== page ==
4 Must-Visit Houses

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The Merrimack Valley is a county full of history, from battlefields to cemeteries to monuments to museums. However, some of the most beautiful historic structures you’ll find are the houses. From stately colonial homes to innovative modern abodes, there are several incredible houses that you should consider taking a tour of next time you visit.

Home of American Authors

The Wayside is one of Concord, Massachusetts’ crown jewels, as it was home to not one, not two, but three great American literary figures. Louisa May Alcott, Margaret Sidney and Nathaniel Hawthorne all at different points call this house their home. Alcott, author of Little Women, even based several famous scenes in her book off of childhood events that occurred in the house. Hawthorne, who wrote The Scarlet Letter and The House of Seven Gables, wrote his last works while living in the house. Sidney, whose real name was Harriett Lothrop, wrote children’s literature and was most famous for her “The Five Little Peppers” series. She was also responsible, along with her daughter Margaret, for having the house and other local buildings preserved as historical places.

wayside

A House Full of Art

The Whistler House Museum of Art in Lowell was the birthplace of the famous American artist, James McNeill Whistler. Now it is a museum featuring a distinguished collection of 19th and early 20th century art. The historic house-turned-museum features exhibits, lectures, concerts, and educational programs in the residence, galleries, and adjoining Victorian park.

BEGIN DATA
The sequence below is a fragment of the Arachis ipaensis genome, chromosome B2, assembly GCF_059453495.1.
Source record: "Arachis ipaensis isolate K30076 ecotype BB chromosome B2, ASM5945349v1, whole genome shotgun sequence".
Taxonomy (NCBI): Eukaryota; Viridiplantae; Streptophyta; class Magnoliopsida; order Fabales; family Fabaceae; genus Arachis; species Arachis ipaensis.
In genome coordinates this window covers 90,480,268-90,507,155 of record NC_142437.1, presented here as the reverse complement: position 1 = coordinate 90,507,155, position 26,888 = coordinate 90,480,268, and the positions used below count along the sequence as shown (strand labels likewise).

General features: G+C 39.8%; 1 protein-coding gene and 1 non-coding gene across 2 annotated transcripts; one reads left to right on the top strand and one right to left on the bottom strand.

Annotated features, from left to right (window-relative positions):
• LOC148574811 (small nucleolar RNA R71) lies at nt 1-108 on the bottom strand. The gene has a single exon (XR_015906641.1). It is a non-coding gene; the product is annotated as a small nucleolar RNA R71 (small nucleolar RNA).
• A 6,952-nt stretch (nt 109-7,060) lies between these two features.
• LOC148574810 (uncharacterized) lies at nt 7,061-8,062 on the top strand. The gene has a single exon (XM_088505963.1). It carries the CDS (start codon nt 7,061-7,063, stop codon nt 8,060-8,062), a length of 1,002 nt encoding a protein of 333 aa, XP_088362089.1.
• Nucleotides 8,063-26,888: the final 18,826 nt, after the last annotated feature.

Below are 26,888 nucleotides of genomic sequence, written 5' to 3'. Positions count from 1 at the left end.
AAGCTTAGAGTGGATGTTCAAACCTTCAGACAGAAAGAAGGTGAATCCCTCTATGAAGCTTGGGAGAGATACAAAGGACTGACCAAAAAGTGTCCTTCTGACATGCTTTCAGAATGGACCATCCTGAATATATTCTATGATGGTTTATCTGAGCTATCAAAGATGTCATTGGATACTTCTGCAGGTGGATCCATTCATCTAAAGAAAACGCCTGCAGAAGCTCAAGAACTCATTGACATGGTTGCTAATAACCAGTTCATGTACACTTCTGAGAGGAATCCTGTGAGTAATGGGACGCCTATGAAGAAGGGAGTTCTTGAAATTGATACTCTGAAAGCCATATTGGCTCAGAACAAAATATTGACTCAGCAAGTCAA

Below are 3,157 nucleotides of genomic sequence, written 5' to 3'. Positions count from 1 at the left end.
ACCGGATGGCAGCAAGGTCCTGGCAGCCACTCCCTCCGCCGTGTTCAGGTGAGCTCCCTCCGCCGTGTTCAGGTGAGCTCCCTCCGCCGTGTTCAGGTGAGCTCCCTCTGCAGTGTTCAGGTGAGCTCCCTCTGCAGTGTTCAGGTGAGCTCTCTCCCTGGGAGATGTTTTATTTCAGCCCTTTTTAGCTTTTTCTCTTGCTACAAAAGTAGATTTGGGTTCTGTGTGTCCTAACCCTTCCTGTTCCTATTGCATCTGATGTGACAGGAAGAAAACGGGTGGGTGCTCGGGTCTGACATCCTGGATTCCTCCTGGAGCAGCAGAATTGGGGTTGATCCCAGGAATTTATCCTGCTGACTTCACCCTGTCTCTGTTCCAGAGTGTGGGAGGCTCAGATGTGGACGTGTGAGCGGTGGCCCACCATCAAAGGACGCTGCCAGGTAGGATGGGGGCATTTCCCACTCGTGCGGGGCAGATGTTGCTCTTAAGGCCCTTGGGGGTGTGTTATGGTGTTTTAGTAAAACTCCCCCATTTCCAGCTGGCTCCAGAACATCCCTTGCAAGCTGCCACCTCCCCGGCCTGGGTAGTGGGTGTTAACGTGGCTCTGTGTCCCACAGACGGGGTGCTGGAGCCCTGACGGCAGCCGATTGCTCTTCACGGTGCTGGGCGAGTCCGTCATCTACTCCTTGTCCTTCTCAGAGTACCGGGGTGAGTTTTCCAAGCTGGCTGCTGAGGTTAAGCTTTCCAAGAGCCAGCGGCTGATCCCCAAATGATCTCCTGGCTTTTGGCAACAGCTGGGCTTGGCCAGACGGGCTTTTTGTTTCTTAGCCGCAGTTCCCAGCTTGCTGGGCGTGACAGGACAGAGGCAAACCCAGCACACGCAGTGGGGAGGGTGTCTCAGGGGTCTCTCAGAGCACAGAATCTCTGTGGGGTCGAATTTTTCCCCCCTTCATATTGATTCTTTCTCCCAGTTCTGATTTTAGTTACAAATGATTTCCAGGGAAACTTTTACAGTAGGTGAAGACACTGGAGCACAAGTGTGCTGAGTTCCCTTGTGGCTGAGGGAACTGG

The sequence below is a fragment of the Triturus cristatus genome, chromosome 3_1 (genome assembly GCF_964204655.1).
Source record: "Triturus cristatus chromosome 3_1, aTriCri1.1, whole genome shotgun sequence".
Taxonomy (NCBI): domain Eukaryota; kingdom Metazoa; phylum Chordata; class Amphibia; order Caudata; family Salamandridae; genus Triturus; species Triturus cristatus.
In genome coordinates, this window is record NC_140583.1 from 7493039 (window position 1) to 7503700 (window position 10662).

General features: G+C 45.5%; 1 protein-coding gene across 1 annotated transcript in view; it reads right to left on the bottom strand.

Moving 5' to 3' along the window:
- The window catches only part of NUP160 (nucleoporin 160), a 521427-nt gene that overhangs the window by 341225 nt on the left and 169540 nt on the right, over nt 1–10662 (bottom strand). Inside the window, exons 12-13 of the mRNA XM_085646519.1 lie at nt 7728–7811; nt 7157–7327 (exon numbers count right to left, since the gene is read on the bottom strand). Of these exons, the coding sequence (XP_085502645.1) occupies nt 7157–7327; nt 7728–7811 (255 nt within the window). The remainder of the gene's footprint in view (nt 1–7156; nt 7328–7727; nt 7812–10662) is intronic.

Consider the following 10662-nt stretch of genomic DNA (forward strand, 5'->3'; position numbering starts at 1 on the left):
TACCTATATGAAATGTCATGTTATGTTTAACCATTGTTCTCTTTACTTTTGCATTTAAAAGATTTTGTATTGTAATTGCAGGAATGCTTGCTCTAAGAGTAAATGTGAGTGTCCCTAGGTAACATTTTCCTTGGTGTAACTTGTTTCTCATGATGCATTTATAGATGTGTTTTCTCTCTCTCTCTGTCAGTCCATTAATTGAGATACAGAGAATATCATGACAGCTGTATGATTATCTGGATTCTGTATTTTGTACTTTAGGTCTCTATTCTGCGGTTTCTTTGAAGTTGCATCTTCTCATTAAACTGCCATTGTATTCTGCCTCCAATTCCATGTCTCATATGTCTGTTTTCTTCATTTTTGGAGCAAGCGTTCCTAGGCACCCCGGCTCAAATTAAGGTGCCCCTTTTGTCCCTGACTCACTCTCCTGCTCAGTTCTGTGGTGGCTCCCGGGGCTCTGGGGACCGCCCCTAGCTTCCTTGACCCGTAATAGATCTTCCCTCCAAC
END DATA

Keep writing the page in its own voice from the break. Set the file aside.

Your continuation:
Take a tour through the beautifully decorated rooms and view exceptional New England art. The first and second floor hall and bedrooms house the museum’s permanent collection, including a room dedicated to the works and etchings of Whistler himself. New exhibits are displayed in the Parker Gallery in the rear of the house. 

Home of a Revolutionary Architect

Merrimack’s history isn’t limited to just the Colonial Period. The Gropius House in Lincoln was built in 1938 by Walter Gropius, one of the twentieth century’s most influential architects and founder of the German design school known as the Bauhaus. This house combines elements of classic New England architecture with innovative (for the time) materials and features.

In-person tours of the house include seeing how Gropius put his own spin on the traditional New England home. You’ll visit his study, the living room, dining room, master bedroom suite, and more, all still decorated with his and his family’s original possessions. However, if you want even more information on the house, check out the Gropius House app which features photos, videos, and other archival materials related to the family.

House of Little Women

Another staple of Concord, Louisa May Alcott’s Orchard House was the home of Alcott and her family for twenty years. Take a guided tour of this beautiful colonial home and you’ll feel like you’ve stepped into the story of Little Women. You’ll visit rooms where Alcott both wrote and set her story, and you’ll even get to see the very desk her father bought her to encourage her literary dreams.

Historic houses in the Merrimack Valley are always worth visiting, as they’re a chance to step back in time and view how life was lived decades and even centuries before. Grab your map and make sure to wipe your feet before you come in.

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